Dusk,  with its down-slope,
a bride, and one above her
all shivering of mind.

Late dusk: a communication
between what exists and what
is visible (that shore) (who knows

what can be said) -

Full moon;
lays his hand  onto her throat, into his mouth
takes her whole ear.


 Also took some time in the book for some fun.

my kind of people

fat girls
need not apply

no skinny
bucktoothed boys
who masturbate
while reading historical
romance novels

no krinkly, wrinkly
old people,
with foul smelling
no bankers
who count their money
in a dark little room
at midnight

no judges, no fire chiefs,
no social workers,
no grocer store clerks,
bankers, bakers
or used car salesmen

also, no candlestick makers
if they're still around

none of them either

no blonds
with dimples
and no swarthy skinned
men with mustaches

no bald-headed men
with beards
nor women
with brittle hair
piled higher than
six  and one half inches

none top short
none too tall
none too big
and none too small

and none too

no men in tangerine
bermuda shorts
and no women
in pedal pushers
(any color)

no arabs, no blacks
no wops or jews

no russians, maldavians,
limeys, frogs,  krauts,
poles, czechs,  hunkies,
irish sots,
nor tight-fisted scots

they just need not apply

and no chinamen either,
and none of their oriental 

no africans,
no egyptians,
and damn sure no syrians

no mexicans,
peruvians, chilians,
and canadians, too

and kansans, califorians,
new yorkers, iowa
porkers, nevadans
or any of the rest

all of them 
just need not apply,
all that riffraff
just need not apply
cause now we're 
getting down to
my kind of people


and, maybe



My last new  poem for  the week, a self-indulgent ramble.

the long walk

returned this morning
to our long walk route, across
the bridge, along
the creek, past the swimming pool,
and down Evers until we  turn
the  circle  back -

a treat for Bella
since she will be left behind for the morning -

we used to do this route every day,
for years,actually, pre-Bella,  back when it was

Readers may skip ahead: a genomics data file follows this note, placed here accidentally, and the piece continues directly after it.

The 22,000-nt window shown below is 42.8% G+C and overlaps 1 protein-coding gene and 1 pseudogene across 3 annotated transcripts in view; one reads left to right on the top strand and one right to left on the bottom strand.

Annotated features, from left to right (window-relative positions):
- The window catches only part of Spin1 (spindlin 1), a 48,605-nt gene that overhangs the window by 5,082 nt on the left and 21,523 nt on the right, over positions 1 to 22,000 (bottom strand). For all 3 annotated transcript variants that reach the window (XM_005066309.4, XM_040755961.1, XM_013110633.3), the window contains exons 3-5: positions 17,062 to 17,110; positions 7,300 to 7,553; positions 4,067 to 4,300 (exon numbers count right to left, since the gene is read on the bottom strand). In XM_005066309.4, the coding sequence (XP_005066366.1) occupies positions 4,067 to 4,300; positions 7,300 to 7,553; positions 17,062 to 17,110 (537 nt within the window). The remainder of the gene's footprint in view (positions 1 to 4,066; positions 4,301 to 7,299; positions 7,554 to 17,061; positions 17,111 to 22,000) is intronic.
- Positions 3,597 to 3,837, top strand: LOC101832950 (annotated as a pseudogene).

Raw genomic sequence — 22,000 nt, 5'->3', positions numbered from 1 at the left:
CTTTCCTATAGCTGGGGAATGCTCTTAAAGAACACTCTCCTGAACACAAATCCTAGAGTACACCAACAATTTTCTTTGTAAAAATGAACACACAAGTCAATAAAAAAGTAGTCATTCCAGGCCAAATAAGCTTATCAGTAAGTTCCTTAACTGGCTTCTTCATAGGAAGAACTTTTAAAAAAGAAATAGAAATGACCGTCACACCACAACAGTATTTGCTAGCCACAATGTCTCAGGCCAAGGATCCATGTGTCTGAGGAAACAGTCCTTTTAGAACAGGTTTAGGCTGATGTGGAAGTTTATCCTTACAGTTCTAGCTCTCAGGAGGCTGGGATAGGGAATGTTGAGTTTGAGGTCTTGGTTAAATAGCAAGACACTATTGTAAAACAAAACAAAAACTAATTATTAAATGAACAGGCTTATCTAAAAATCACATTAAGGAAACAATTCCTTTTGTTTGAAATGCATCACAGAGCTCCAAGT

our old friend, Reba, until her arthritis got so bad,
week by week, we had to shorten the walk until, finally
she couldn't even make it to the front door, such pain
to see in her eyes, we babied  her, let her sleep
in her favorite corner until she could no longer do even that...

Bella joined us several months after Reba was taken, and we began
that extended walk again (the same long  route we took
this morning) when, after just a few weeks,  the feral, front-porch cat
joined us, (the cat, charcoal gray, lost sometimes in the dark
we walked through, falling, it seemed, in love at first sight with golden Bella,
following us, sometimes beside us, sometimes behind us, rushing to catch up,
sometimes ahead,  waiting for us, the two of them, the dog and the cat
stopping along the path at  least  once to nuzzle and play before
proceeding on...

months of this, the three of us in the very early morning,
startling the birds nesting in the trees
as we passed under, great  flap-flaps of wings
of half-asleep birds leapt from their perch, los tres amigos,
even though one, the cat, was there for the dog
and would have nothing  too do with me,  so maybe, los dos  amigos,
instead, with me a groupie hanger-on...

and then,
one morning,
the cat was not there, for a week, two  weeks,
a month, the cat was not  there until the two of us remaining
accepted that the lost member of our small battalion
would not  be joining us again, and without her to make us three
the pleasures of the morning  walk began to fade,
the missing shadow a shadow on the new
day as our morning walk became shorter and shorter,
becoming not much more tan the walk
from our front door to the car  door, succumbing to the loss,
to the pressure of time, previous serene-time becoming dead-time
at the beginning of a busy day...

but this morning  we made the long walk again, compensation
to Bella for the lonely morning to come, finding all the same
sniff and  pee spots so long neglected...

startling the sleeping birds again, startling us  again,
with their explosive flap-flapping
of wings in panic

As usual, everything belongs to who made it. You're welcome to use my stuff, just, if you do, give appropriate credit to "Here and Now" and me.

I mention it every week and it's  still true, I'm Allen Itz owner and producer of this blog, and diligent seller of books, specifically these and specifically here:

Amazon, Barnes and Noble, iBookstore, Sony eBookstore, Copia, Garner's, Baker & Taylor, eSentral, Scribd, eBookPie, Oyster, Flipkart, Ciando and Kobo (and, through Kobo,  brick and mortar retail booksellers all across America and abroad)

New Days & New Ways
 Places and Spaces

Always to the Light

Goes Around Comes Around

Pushing Clouds Against the Wind

And, for those print-bent, available at Amazon and select coffeehouses in San Antonio

Seven Beats a Second

Short Stories

Sonyador - The Dreamer